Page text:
Senior Lea Senft’s twin passions for wildlife and environmental conservation moved her to a joint studies major that addresses both, while her research into public policy recently sent her to a United Nations conference in Bonn, Germany.
“I was very excited to attend the fifth plenary session of the Intergovernmental Science-Policy Platform on Biodiversity and Ecosystem Services (IPBES),” Senft said. “Before attending Franklin & Marshall, I would have not known what a plenary was, or that the field of environmental studies and public policy would allow me to pursue my love for wildlife and help to protect the planet.”
Senft arrived for the weeklong plenary in Bonn with Assistant Professor of Environmental Studies Elizabeth De Santo, a marine-biodiversity conservation and environmental-policy specialist. De Santo also is a member of the World Commission on Environmental Law under the International Union for Conservation of Nature (IUCN), the world’s largest conservation organization.
“The overall theme of the conference is how are we protecting life on earth?” De Santo said. “Since we are talking about the U.N., there are a lot of levels to this and a lot of pockets of interest. This particular pocket is looking at how we value biodiversity and the services it provides us.”
At F&M, De Santo teaches a mock U.N. treaty negotiation simulation in her Global Environmental Politics class, which Senft has taken along with De Santo’s courses on U.S. environmental policy and marine protected areas. Senft also has completed two independent studies about the effectiveness of international biodiversity conservation treaties.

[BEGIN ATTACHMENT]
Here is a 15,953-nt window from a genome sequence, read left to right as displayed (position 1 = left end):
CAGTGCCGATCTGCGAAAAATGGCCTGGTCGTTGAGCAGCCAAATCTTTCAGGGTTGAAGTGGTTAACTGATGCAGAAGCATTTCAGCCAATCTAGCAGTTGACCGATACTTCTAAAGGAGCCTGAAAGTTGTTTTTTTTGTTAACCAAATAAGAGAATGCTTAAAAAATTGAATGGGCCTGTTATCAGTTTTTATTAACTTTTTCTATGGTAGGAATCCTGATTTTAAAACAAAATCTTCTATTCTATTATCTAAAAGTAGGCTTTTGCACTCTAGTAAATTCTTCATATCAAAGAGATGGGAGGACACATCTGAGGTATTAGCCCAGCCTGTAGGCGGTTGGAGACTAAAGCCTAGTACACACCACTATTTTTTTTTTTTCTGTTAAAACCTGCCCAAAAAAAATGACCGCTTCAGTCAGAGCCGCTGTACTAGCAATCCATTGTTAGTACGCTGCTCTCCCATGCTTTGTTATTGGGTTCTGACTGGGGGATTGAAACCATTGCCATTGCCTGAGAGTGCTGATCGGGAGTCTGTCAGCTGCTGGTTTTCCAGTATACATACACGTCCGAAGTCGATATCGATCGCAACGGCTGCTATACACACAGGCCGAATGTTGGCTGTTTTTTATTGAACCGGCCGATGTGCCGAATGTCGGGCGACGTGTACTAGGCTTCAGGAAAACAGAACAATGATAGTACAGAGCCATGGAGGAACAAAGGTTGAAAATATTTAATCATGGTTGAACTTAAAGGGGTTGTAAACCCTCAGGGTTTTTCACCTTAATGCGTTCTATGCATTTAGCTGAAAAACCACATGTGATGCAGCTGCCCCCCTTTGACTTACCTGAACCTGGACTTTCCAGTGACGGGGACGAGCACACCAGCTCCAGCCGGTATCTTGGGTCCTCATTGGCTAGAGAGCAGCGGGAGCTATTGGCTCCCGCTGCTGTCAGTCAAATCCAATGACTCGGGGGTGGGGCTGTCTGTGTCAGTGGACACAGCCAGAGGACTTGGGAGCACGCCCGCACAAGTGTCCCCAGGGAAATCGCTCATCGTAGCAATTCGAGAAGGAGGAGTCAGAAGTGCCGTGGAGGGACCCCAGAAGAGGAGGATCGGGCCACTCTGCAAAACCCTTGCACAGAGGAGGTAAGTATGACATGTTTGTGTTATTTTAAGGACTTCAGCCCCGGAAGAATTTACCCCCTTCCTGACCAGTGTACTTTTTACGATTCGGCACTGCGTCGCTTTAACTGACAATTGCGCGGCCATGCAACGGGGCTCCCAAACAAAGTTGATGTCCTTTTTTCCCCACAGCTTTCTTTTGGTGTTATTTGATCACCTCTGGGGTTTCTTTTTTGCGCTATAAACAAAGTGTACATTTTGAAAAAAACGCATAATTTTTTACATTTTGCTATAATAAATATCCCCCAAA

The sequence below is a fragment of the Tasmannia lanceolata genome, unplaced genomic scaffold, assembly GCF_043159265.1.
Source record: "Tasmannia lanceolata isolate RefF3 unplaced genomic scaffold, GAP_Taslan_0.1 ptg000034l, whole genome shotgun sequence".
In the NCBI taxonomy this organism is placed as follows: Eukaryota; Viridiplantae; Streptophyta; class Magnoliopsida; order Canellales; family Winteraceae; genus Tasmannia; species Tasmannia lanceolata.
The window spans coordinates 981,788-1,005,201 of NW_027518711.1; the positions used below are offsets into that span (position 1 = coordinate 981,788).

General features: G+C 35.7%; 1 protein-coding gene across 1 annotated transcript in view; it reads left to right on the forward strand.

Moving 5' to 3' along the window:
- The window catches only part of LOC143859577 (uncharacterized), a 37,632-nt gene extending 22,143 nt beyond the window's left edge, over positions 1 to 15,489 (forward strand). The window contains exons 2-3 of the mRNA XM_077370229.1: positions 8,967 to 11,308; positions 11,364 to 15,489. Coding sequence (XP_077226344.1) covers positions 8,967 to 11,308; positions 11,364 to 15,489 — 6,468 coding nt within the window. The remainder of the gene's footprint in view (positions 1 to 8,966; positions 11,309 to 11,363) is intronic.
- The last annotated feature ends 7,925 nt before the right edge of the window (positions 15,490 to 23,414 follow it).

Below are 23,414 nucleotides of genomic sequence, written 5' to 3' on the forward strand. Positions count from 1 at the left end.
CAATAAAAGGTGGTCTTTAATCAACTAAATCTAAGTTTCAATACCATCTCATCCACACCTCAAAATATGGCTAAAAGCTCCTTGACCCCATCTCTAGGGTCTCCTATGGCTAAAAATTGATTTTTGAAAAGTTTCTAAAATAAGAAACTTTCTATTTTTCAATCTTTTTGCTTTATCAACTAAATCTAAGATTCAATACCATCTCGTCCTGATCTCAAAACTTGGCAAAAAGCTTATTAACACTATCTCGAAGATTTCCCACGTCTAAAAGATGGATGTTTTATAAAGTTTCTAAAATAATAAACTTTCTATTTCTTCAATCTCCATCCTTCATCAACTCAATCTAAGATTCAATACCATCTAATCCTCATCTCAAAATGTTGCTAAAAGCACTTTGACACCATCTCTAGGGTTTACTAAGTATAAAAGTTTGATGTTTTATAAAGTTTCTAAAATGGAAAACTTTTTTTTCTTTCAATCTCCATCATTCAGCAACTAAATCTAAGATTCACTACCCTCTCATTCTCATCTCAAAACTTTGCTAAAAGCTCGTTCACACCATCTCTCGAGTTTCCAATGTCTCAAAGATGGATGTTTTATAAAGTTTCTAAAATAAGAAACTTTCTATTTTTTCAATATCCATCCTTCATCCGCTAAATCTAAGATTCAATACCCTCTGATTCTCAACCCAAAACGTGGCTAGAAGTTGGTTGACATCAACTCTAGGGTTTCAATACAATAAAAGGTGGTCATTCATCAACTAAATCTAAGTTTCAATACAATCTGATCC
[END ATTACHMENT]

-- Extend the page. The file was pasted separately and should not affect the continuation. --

The senior first examined the inclusion of indigenous and local knowledge in environmental decision-making, focusing on the IPBES’s assessment of pollinators such as bees providing the free benefit of pollinating fruits and nuts.
Her second project studied the challenges intergovernmental organizations such as IPBES and the Intergovernmental Panel on Climate Change face when attempting to communicate science into policy, and how scientific knowledge concerning biodiversity and the benefits society derives from healthy ecosystems is understood by policymakers.
Senft presented her findings last fall to graduate students and faculty at Dalhousie University in Nova Scotia, where De Santo used to teach and continues to collaborate with the Environmental Information “Use and Influence” project (www.eiui.ca).
“Lea knows about these U.N. negotiations, including how to bring in indigenous population perspectives to biodiversity conservation,” De Santo said. “This is going to be an opportunity for her to see not just what’s really going with the case study she’s been studying for two independent studies, but also what a real U.N. summit is like.”
At the Bonn conference, Senft and De Santo served on the IUCN delegation, which included networking with other participants and tracking the negotiations, sometimes late into the night, as delegations debated mechanisms for including indigenous and local knowledge in biodiversity conservation.
“Bonn has allowed me to expand upon my knowledge that I gained in Global Environmental Politics with Professor De Santo,” Senft said. “As I prepare for a career and graduate school, this experience has given me the chance to meet leaders and experts within the biodiversity field, and it has shown me what I need to accomplish to get there.”